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15. ### BamspeedyWe'll dig up the road!

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Wow! Thanks for the screenshot with color coding, ilovetoast!. Looks like a spacing of 5 would be good for the 'builders'. It offers twice the number of cities as OCP, but would probably be about the same amount of corruption, and certainly be more powerful well before OCP is.

16. ### alexmanKing

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DaviddesJ, your RCP idea is ingenious! It should prove to be a powerful strategy for the early game, probably becoming popular in multiplayer and higher difficulty levels where a strong start is more important.

However, as Txurce observed, the Palace move, (essential to happen ASAP for boosting your economy) would mess up the RCP strategy, so you would have to wait for a leader to build the FP instead. Just make sure there are more non-ring cities closer to the FP than the number of city-members of your Palace rings.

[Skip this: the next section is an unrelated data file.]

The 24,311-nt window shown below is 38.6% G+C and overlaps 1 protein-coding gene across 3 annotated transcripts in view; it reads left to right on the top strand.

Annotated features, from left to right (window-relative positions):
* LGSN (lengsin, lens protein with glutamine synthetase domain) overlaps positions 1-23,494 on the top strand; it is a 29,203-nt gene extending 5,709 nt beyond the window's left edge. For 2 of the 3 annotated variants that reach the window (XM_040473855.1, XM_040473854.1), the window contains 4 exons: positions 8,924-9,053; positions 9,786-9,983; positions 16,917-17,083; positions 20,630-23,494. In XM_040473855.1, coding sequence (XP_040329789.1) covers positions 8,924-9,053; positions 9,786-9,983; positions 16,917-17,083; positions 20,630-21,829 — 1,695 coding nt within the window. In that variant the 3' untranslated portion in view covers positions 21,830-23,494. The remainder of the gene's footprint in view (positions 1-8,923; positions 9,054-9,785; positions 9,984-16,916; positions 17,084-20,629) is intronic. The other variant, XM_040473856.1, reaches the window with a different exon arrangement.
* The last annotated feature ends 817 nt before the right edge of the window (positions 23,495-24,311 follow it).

The main benefit of your idea for my own gameplay will probably be to adopt a hybrid approach, being concious of the opportunity to place two or more cities at equal distances from the capital so they share the lower corruption.

By the way, thanks for all the credit, but I don't deserve it. The corruption article has evolved over time, with contributions of many members of the community, including you.

17. ### TxurceDeity

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Alexman, does a hybrid approach work? By this I mean, could you create a first ring, a partial second, and then chuck the whole thing as you move out? In this scenario, do the non-ring cities pay a disproportionate price in increased corruption, or just the standard for the number of cities and distance from the capital?

18. ### alexmanKing

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Here's an example.